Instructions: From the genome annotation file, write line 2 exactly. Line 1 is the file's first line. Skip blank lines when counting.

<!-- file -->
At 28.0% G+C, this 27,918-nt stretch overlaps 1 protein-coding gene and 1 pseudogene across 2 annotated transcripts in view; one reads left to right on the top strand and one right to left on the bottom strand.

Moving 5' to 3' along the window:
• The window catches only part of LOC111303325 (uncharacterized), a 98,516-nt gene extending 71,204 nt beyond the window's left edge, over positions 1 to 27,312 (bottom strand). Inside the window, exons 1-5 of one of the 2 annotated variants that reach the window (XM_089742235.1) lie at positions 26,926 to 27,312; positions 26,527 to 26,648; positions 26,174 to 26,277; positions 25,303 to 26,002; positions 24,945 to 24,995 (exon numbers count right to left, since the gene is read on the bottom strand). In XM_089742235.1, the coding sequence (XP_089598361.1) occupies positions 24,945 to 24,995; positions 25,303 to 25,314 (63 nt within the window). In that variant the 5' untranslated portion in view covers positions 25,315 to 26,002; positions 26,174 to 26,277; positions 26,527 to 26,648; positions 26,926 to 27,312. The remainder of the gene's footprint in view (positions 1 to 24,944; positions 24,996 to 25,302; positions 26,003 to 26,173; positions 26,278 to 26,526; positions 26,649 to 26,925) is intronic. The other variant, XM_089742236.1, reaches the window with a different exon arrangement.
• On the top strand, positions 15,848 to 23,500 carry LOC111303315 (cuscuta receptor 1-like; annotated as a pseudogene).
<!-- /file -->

Moving 5' to 3' along the window: